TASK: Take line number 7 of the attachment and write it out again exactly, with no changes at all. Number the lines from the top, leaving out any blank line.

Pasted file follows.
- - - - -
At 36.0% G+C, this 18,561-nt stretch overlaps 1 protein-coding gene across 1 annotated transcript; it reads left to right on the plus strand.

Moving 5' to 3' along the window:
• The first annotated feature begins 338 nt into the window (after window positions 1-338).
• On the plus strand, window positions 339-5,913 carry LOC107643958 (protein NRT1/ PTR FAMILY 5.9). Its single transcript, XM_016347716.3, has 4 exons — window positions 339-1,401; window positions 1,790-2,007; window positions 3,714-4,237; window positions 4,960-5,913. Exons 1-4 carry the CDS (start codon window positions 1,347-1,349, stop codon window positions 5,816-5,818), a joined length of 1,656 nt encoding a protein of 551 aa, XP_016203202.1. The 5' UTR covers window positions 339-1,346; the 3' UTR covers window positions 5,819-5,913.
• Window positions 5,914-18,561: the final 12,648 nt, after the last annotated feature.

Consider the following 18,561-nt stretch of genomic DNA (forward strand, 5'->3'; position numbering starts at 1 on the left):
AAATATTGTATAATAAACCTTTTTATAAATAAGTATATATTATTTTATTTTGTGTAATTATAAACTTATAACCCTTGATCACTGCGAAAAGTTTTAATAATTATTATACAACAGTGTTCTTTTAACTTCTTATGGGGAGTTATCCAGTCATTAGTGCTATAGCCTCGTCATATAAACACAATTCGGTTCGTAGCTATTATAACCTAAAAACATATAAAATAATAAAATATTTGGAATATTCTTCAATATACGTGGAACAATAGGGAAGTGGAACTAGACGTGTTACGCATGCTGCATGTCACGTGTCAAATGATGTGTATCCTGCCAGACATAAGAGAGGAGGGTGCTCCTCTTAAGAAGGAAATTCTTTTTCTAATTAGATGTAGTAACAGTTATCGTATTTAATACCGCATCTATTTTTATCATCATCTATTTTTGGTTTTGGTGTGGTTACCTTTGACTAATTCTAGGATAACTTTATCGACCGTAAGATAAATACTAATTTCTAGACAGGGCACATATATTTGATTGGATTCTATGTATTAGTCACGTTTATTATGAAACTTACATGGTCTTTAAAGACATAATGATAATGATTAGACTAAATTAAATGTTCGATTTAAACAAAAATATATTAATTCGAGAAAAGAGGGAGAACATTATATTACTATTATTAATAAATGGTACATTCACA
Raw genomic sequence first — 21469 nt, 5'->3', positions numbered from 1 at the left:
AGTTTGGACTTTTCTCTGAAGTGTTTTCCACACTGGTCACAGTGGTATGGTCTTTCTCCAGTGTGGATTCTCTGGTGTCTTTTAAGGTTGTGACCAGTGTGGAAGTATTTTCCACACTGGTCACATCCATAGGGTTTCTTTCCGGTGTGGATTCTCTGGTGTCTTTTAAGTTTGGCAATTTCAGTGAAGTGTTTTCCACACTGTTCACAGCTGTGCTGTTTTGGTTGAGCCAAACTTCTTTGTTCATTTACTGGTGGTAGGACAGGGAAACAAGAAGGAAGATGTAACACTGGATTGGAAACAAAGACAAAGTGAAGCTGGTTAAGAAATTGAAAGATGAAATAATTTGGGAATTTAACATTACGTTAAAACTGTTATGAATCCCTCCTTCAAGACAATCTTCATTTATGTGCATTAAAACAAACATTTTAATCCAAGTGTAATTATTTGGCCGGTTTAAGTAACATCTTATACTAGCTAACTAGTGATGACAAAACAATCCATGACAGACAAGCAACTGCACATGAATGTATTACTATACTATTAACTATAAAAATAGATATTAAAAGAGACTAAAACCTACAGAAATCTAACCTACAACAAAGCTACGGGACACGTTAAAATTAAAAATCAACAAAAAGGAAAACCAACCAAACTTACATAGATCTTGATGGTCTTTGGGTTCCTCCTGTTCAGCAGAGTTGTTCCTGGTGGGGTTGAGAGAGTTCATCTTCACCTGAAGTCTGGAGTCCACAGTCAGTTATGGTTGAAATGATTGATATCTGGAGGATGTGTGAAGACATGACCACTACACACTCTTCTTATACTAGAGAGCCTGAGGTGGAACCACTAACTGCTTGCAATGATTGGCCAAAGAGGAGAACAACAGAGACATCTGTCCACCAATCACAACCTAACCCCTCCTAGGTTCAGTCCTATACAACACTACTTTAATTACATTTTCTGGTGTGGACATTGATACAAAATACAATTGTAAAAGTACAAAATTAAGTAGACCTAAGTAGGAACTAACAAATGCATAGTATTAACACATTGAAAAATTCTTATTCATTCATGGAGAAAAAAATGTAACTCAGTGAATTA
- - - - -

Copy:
AAATATTGTATAATAAACCTTTTTATAAATAAGTATATATTATTTTATTTTGTGTAATTATAAACTTATAACCCTTGATCACTGCGAAAAGTTTTAATAATTATTATACAACAGTGTTCTTTTAACTTCTTATGGGGAGTTATCCAGTCATTAGTGCTATAGCCTCGTCATATAAACACAATTCGGTTCGTAGCTATTATAACCTAAAAACATATAAAATAATAAAATATTTGGAATATTCTTCAATATACGTGGAACAATAGGGAAGTGGAACTAGACGTGTTACGCATGCTGCATGTCACGTGTCAAATGATGTGTATCCTGCCAGACATAAGAGAGGAGGGTGCTCCTCTTAAGAAGGAAATTCTTTTTCTAATTAGATGTAGTAACAGTTATCGTATTTAATACCGCATCTATTTTTATCATCATCTATTTTTGGTTTTGGTGTGGTTACCTTTGACTAATTCTAGGATAACTTTATCGACCGTAAGATAAATACTAATTTCTAGACAGGGCACATATATTTGATTGGATTCTATGTATTAGTCACGTTTATTATGAAACTTACATGGTCTTTAAAGACATAATGATAATGATTAGACTAAATTAAATGTTCGATTTAAACAAAAATATATTAATTCGAGAAAAGAGGGAGAACATTATATTACTATTATTAATAAATGGTACATTCACA